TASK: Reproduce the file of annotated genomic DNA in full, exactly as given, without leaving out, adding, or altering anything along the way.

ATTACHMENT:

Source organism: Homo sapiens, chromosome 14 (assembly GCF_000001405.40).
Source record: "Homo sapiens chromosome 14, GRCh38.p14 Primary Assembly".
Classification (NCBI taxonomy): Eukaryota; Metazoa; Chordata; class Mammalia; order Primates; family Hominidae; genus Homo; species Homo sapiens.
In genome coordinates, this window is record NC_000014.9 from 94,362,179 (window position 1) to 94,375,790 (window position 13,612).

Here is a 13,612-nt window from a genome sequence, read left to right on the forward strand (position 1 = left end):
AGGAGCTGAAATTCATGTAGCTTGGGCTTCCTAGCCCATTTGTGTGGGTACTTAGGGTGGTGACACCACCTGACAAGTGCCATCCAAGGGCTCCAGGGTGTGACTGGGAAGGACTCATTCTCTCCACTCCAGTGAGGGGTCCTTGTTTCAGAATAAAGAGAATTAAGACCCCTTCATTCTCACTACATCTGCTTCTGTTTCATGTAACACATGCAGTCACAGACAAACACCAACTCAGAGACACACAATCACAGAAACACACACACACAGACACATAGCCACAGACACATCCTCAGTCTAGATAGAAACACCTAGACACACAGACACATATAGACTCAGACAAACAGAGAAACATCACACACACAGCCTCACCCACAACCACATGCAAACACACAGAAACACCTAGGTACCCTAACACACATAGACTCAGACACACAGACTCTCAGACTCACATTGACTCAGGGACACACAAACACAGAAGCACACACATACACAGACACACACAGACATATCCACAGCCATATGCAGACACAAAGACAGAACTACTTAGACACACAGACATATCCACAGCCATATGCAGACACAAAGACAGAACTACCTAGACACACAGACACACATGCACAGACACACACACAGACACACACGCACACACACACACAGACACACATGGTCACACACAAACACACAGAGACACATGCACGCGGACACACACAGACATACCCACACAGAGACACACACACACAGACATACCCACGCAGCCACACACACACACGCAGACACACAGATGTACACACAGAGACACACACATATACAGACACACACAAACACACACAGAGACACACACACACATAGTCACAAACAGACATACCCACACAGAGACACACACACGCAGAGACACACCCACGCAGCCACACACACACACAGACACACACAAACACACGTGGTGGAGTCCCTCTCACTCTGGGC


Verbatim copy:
Source organism: Homo sapiens, chromosome 14 (assembly GCF_000001405.40).
Source record: "Homo sapiens chromosome 14, GRCh38.p14 Primary Assembly".
Classification (NCBI taxonomy): Eukaryota; Metazoa; Chordata; class Mammalia; order Primates; family Hominidae; genus Homo; species Homo sapiens.
In genome coordinates, this window is record NC_000014.9 from 94,362,179 (window position 1) to 94,375,790 (window position 13,612).

Here is a 13,612-nt window from a genome sequence, read left to right on the forward strand (position 1 = left end):
AGGAGCTGAAATTCATGTAGCTTGGGCTTCCTAGCCCATTTGTGTGGGTACTTAGGGTGGTGACACCACCTGACAAGTGCCATCCAAGGGCTCCAGGGTGTGACTGGGAAGGACTCATTCTCTCCACTCCAGTGAGGGGTCCTTGTTTCAGAATAAAGAGAATTAAGACCCCTTCATTCTCACTACATCTGCTTCTGTTTCATGTAACACATGCAGTCACAGACAAACACCAACTCAGAGACACACAATCACAGAAACACACACACACAGACACATAGCCACAGACACATCCTCAGTCTAGATAGAAACACCTAGACACACAGACACATATAGACTCAGACAAACAGAGAAACATCACACACACAGCCTCACCCACAACCACATGCAAACACACAGAAACACCTAGGTACCCTAACACACATAGACTCAGACACACAGACTCTCAGACTCACATTGACTCAGGGACACACAAACACAGAAGCACACACATACACAGACACACACAGACATATCCACAGCCATATGCAGACACAAAGACAGAACTACTTAGACACACAGACATATCCACAGCCATATGCAGACACAAAGACAGAACTACCTAGACACACAGACACACATGCACAGACACACACACAGACACACACGCACACACACACACAGACACACATGGTCACACACAAACACACAGAGACACATGCACGCGGACACACACAGACATACCCACACAGAGACACACACACACAGACATACCCACGCAGCCACACACACACACGCAGACACACAGATGTACACACAGAGACACACACATATACAGACACACACAAACACACACAGAGACACACACACACATAGTCACAAACAGACATACCCACACAGAGACACACACACGCAGAGACACACCCACGCAGCCACACACACACACAGACACACACAAACACACGTGGTGGAGTCCCTCTCACTCTGGGC